It’s Not the Weight, It’s the Weight Bias

Updated: Jan 8




Sept 28 - Oct 2 is the 2nd Annual Weight Stigma Awareness Week (#WSAW2020), so let’s talk about weight stigma. Weight bias is having negative attitudes and beliefs about others or oneself because of weight. EveryBODY can experience weight stigma, but It’s generally directed towards people who live in larger bodies. Unfortunately, individuals with higher body weights are commonly perceived as unattractive, lazy, and less intelligent due to societal idealization of thinness. The reason why we’re discussing weight stigma is because it’s both a social justice as well as a public health issue. We all need to care about this, and we all need to act. It's NOT the weight, it's the WEIGHT BIAS.

Where does weight bias occur?

Weight bias occurs in healthcare (physicians, nurses, med students, dietitians, psychologists), the fitness industry, insurance companies, workplace and employment settings, media, family, friends, and the list goes on.

How does weight stigma negatively impact health?

Often times, weight-centric research places blame on weight and establishes a false sense of causality between higher body weight and ill-health. Correlation is NOT causality. When scientific research accounts for confounding factors such as social determinants of health and weight stigma, the correlation between weight and health disappears. Conclusion? It's the actual weight, it's the weight bias. Here are all the different ways that weight stigma impacts health:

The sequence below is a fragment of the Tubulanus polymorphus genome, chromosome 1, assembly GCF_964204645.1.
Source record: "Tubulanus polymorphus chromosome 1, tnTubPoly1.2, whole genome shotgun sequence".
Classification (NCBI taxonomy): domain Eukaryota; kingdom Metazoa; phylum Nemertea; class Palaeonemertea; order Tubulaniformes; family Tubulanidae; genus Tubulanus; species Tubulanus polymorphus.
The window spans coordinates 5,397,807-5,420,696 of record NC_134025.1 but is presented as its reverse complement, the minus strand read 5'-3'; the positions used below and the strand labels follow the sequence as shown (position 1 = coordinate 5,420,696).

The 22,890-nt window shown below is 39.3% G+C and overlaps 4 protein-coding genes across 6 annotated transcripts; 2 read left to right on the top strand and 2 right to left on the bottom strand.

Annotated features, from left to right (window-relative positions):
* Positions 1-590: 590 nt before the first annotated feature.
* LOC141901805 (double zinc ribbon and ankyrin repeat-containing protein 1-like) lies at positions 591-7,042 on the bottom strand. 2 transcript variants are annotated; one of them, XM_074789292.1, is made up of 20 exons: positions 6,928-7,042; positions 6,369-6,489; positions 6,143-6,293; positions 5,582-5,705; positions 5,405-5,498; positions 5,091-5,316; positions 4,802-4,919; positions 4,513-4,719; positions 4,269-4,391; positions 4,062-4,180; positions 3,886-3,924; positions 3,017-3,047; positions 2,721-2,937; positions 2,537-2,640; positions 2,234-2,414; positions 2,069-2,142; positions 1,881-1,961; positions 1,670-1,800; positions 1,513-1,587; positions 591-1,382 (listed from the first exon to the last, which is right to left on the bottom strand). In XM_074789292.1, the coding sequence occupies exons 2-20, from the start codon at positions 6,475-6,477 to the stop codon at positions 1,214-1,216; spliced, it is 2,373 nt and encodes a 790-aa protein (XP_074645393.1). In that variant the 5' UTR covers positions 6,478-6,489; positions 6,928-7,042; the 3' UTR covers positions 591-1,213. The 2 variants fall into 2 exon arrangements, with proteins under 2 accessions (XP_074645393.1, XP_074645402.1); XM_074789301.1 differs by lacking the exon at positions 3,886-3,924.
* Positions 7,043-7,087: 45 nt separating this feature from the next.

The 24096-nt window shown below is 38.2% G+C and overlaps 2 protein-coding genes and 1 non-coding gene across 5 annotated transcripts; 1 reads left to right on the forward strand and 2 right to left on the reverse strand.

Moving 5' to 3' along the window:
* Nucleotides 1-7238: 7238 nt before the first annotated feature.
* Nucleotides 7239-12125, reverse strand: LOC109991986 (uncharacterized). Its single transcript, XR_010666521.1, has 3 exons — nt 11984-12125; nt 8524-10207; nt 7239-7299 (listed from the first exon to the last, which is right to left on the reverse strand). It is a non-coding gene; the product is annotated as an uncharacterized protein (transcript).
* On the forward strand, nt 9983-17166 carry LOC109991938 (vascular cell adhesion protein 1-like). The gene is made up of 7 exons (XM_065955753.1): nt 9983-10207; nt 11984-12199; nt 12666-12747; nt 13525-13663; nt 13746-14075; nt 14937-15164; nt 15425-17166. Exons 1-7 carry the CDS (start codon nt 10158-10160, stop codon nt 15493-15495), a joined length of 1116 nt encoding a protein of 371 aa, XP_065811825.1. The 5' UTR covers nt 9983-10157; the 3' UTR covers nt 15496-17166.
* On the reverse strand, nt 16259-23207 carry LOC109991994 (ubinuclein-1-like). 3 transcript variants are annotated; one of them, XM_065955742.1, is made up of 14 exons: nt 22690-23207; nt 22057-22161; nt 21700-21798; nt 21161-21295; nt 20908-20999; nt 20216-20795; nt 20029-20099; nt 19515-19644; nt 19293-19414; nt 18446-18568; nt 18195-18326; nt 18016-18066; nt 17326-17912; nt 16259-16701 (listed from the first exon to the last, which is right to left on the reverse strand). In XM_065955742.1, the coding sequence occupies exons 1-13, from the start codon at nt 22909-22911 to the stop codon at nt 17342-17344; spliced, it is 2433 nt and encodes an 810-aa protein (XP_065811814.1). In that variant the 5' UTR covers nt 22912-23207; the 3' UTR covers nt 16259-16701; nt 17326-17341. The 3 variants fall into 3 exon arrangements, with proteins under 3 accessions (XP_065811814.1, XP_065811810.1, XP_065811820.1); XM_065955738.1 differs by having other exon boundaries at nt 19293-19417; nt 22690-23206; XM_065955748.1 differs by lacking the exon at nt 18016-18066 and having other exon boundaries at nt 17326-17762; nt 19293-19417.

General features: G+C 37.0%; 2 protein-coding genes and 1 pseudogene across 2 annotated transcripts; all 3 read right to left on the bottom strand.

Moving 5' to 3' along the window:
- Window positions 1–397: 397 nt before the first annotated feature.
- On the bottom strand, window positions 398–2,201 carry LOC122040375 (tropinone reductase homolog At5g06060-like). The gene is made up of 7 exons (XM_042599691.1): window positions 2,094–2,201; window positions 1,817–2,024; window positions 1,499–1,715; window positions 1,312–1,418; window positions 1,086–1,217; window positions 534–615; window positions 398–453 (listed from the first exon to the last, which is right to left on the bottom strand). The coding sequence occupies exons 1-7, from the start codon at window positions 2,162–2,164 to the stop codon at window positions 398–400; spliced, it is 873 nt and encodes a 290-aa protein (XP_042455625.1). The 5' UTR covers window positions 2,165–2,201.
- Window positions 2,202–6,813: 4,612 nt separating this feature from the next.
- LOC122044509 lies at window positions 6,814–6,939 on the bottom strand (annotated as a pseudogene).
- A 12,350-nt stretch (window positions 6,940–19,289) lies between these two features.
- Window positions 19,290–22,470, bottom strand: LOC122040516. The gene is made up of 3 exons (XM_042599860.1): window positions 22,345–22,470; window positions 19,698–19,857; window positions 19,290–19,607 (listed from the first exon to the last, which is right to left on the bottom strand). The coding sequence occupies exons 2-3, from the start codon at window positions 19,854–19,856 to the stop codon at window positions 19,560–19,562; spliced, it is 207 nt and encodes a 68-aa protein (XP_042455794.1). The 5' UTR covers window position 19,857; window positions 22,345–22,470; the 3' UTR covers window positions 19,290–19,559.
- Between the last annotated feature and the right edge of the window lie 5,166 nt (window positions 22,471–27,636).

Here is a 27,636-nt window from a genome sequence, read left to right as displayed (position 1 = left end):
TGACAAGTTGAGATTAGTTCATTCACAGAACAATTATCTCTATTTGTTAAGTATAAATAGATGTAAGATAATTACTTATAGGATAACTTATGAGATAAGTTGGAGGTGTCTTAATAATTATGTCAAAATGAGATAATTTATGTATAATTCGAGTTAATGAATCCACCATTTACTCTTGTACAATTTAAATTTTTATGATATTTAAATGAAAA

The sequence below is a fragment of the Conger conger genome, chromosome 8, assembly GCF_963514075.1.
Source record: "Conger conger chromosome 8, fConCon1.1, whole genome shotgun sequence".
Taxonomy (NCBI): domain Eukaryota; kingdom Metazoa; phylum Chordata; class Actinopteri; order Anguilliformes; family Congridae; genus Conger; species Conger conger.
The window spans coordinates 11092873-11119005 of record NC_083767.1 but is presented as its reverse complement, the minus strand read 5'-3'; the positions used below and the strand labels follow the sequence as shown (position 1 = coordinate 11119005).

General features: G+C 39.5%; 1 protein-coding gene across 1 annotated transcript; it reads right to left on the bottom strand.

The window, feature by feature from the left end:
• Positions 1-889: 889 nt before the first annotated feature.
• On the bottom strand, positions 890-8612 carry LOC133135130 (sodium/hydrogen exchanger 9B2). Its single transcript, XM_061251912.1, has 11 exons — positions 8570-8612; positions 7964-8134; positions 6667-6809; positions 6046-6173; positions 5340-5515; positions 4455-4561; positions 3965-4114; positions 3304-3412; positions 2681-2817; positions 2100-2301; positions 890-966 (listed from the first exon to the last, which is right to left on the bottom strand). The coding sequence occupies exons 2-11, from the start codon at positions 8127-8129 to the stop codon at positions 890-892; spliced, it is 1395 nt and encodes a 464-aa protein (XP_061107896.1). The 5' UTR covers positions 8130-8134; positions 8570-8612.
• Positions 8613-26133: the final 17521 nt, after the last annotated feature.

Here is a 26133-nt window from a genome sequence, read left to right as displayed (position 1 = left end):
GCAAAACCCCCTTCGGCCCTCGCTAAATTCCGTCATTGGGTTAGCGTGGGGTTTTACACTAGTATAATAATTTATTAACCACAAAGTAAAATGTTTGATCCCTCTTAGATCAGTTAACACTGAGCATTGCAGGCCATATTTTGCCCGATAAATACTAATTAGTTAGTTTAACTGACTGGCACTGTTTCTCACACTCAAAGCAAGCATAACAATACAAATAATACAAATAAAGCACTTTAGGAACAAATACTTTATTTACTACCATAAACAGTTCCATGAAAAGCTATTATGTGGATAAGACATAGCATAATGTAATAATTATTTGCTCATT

Eating & Movement:

· Increased binge eating

· Increased disordered eating

· Increased calorie consumption

· Lower motivation for movement

Physical Distress:

· Elevated blood pressure

· Increased stress hormones (cortisol)

· Increased inflammatory protein levels

· Increased HbA1C

· Poor glycemic control

Psychological Distress:

· Increased depression, anxiety and stress

· Lower self-esteem

· Poor body image

· Increased substance abuse

· Increased suicidality

Healthcare & Health Outcomes:

· Avoidance of follow-up care

· Delays in health screenings

· Distrust in healthcare providers

· Advanced and less effectively controlled chronic diseases

· Lower quality of life

What can we do to end weight hate?

1- Avoid using shame in the name of health (ex: I’m just concerned about your health)

2- Avoid using language that implies stereotypical behaviors (ex: excuses, cheat day, self-control)

3- Ask permission to weight, or talk about weight, shape or size

4- Ask about preferred terminology, don’t assume (es: fat, larger bodied, etc.)

5- Avoid using stigmatizing terms (ex: ob*se, morbidly ob*se, ob*sity pandemic)

6- Focus on health behaviors and quality of life rather than weight (weight is not a behavior)

7- Ask about experiences of stigma and coping with stigma, rather than what someone eats and how much they exercise

8- Don’t tell folks in larger bodies to “just eat a salad” or “go to the gym”

9- Understand that weight-based discrimination contributes to and exacerbates eating disorders and other health conditions

10- Work on your own internal biases

Conclusion: it's not the weight, it's the weight bias!

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